An intense eight minutes led up to the second when Wei-Hwa Huang upended the reigning world Sudoku champ and snared this year's national Sudoku championship.

The big Sudoku boards they worked on, in front of hundreds of puzzle solvers and spectators at the second annual Inquirer National Sudoku Championship yesterday, clearly held a stumper.

All day, the mood at the Convention Center had been focused and upbeat - a we-can-do-it! attitude among the 728 contestants who streamed in to try for a share of more than $20,000 in prize money - but now there was tension, too.

This was no lunchtime Sudoku break. This was pressure-cooked Sudoku, Sudoku with a sweat. The prize: $10,000. A seat on the American team at the spring's fourth annual World Sudoku Championship in Slovakia. All major expenses there paid by The Inquirer.

The favorite was Thomas Snyder, 28, the bioengineering postdoctoral researcher at Stanford University who won the national championship at the first contest here last year, then went on to win his second world championship in India.

But Huang, 33, a software engineer from Mountain View, Calif., who quit his job at Google this summer, jabbed a hand high into the air in jubilation 26 seconds before Snyder finished. Huang's time: 7 minutes, 39 seconds.

Snyder took home $2,000, and Tammy McLeod of Los Angeles finished third, with a few boxes wrong, to earn $400. Last year, McLeod finished second.

Huang, a four-time World Puzzle champion, and Snyder will likely be on the team representing the United States at the world championship. They are friends.

Huang's strategy in filling in the squares involved writing possible numbers between them and even in the margins; he made a small triangle in one set, showing the order the numbers may fall in a nine-square box within the puzzle. Once Huang unlocked two boxes at about the five-minute mark, chains of numbers fell into place, as they did again about a minute later, when he completed the last box accurately.

"How well you do is how well your nerves can handle being up there," Huang said after the game.

The stream of Sudoku players in yesterday's contests for beginner, intermediate and advanced categories attempted to fill in the empty boxes of the numbers puzzle that, according to an Inquirer survey, is the most popular puzzle in the country. About 167 million Americans have played it.

The object of the game, which employs logic but requires no math skill other than the ability to count from one through nine, is to fill in all 81 squares in a grid divided into nine three-by-three boxes. Each row, column and box must contain every digit from one through nine. Between 17 and 33 squares are already filled with a number in each puzzle, and players fill in the blanks.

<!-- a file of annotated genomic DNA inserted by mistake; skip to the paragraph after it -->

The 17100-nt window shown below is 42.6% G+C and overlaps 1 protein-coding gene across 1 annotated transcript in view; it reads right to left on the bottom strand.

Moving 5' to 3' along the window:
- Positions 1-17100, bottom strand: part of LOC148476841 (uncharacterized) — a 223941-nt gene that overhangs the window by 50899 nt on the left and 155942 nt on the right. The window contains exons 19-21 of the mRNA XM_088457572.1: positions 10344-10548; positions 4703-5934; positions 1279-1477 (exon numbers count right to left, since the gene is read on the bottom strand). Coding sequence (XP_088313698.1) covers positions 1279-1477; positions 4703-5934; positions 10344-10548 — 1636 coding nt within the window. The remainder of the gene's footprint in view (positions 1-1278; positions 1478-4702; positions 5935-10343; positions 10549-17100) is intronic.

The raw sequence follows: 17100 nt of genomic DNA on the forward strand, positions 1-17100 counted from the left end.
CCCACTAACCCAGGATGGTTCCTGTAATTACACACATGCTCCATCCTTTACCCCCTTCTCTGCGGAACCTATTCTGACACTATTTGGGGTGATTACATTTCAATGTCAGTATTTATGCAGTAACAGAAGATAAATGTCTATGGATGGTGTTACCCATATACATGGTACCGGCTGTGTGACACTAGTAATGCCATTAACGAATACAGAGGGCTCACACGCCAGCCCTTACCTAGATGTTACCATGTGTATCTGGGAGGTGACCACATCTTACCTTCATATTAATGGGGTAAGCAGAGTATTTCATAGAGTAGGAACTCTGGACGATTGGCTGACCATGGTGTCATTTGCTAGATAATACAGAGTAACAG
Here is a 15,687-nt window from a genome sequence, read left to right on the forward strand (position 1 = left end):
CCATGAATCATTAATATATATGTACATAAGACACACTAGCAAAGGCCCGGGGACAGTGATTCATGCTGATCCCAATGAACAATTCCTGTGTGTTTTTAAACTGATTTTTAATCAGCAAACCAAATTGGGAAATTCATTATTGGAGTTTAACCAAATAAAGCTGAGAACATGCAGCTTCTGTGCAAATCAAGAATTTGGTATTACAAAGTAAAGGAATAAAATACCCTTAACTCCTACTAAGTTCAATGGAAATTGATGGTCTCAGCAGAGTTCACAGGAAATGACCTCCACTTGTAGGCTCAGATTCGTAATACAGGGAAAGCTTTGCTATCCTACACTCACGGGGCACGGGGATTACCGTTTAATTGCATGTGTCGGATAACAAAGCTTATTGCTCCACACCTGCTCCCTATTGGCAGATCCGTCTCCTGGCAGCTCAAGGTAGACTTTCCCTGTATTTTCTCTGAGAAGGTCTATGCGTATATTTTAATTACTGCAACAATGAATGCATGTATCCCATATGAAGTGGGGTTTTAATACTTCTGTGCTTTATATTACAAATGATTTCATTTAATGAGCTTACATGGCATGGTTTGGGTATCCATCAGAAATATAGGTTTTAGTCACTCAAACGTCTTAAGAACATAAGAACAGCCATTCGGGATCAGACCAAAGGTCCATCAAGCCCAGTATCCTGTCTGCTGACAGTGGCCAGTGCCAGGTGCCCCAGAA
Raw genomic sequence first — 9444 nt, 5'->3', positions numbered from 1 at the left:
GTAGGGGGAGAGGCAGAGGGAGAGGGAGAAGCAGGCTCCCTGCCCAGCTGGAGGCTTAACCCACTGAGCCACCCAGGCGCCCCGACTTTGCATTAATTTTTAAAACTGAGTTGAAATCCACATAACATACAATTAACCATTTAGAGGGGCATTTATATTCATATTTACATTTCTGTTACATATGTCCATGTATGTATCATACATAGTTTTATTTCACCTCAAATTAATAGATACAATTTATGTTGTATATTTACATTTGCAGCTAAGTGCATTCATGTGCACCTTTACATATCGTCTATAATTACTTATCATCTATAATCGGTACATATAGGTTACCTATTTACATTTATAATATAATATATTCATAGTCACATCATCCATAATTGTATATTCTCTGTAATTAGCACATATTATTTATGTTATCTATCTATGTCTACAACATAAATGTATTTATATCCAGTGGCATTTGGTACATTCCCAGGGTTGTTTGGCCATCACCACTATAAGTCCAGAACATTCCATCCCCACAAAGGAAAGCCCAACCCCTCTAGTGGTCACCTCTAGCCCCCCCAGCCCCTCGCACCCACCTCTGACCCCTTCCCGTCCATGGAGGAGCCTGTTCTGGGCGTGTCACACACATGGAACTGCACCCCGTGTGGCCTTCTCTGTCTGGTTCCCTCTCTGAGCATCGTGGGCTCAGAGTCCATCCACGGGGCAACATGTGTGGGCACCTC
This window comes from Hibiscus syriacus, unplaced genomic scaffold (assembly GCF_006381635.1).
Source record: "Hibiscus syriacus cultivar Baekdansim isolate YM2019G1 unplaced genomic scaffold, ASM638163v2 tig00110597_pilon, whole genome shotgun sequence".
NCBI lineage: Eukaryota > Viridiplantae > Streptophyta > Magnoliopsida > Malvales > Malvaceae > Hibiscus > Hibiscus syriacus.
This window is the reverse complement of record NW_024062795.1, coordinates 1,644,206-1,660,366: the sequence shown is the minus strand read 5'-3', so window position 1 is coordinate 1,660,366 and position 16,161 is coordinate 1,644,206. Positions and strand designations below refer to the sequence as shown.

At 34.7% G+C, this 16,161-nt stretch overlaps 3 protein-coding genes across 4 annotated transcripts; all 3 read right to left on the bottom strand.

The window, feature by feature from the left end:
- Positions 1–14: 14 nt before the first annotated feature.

Most contestants yesterday were from Pennsylvania and New Jersey, but some came from 25 other states, Canada and Europe.

"The ages range from single digits to well into their 80s, and we're really thrilled about that," said Brian Tierney, chief executive officer of Philadelphia Media Holdings, which owns The Inquirer, the Philadelphia Daily News, and

Later in the day, Mayor Nutter addressed the crowd, posed for pictures with the winners, and referred to the other championship contest in the city, the World Series.

"There are two incredible events taking place here this weekend in Philadelphia. There's a little game going on right here later today," he told puzzlers and spectators. The mayor's sister, Renee Messina, of Egg Harbor Township, N.J., was among the competitors.

Last year, the first national championship, also sponsored by The Inquirer, set a Guinness Book of World Records mark for the most people playing the game at once: 857. The Inquirer has bid to bring the World Sudoku Championship to Philadelphia in 2010 and should know the outcome next week.

Will Shortz, puzzle editor of the New York Times and National Public Radio's puzzle master, again hosted the national championship. Along with him was Maki Kaji, the Japanese puzzle publisher who gave Sudoku its name in an acronym taken from words that mean "single digits only."

Sudoku Champions

Here are the winners of the second annual Inquirer Sudoku National Championship, in order and by division.


1. Wei-Hwa Huang, Mountain View, Calif. ($10,000 prize). He finished the final round

in 7 minutes, 39 seconds.

2. Thomas Snyder, Palo Alto, Calif. ($2,000). He finished

in first place last year and went on to his second world-championship win.

3. Tammy McLeod, Los Angeles ($400). She came

in second last year.


1. Chris Narrikkattu, New York ($5,000), 9:32.

2. Vincent DeLuca, Swarthmore ($1,000). He finished third in intermediate last year.

3. Brittnay Guld, Philadelphia ($200).


1. Lisa J. Haffner, Philadelphia ($3,000), 7:40.

2. Lauren Choi, Rockville, Md. ($600).

3. Stefanie Jasinski, Philadelphia ($150).

Age categories

These contestants won $50 each for finishing fastest in rounds organized by age.

10 and younger: Nicholas Viggiano

11-12: Rachael Hart

13-14: Davis Borucki

15-16: Bryan Goldman

17-18: Ira Miller

19-20: Nick Groh

21-23: Maryann Yin

24-26: Andrea Kanner

27-29: Thomas Snyder

30-32: Jason V. Zufflanieri

33-35: Wei-Hwa Huang

36-38: Huan Wang

39-41: Daria Roccato

42-44: Paul Winston

45-47: Charles Auguston

48-50: Karen Wheeler

51-53: Pam Milles

54-56: Rick Cain

57-59: Shi-Shyan Krueger

60-62: Bob Schmidt

63-65: Mike Cholod

66-68: Carol Peckman

69-71: Margaret Goodman

72-74: Zizhi Zhu

75-77: Malcolm Hayes

78-80: Ed Zerach

81 and older: Bill Koyler


Contestants also competed for their towns in a round of play. They received no monetary award. Their names will be printed in an advertisement in next Sunday's Inquirer.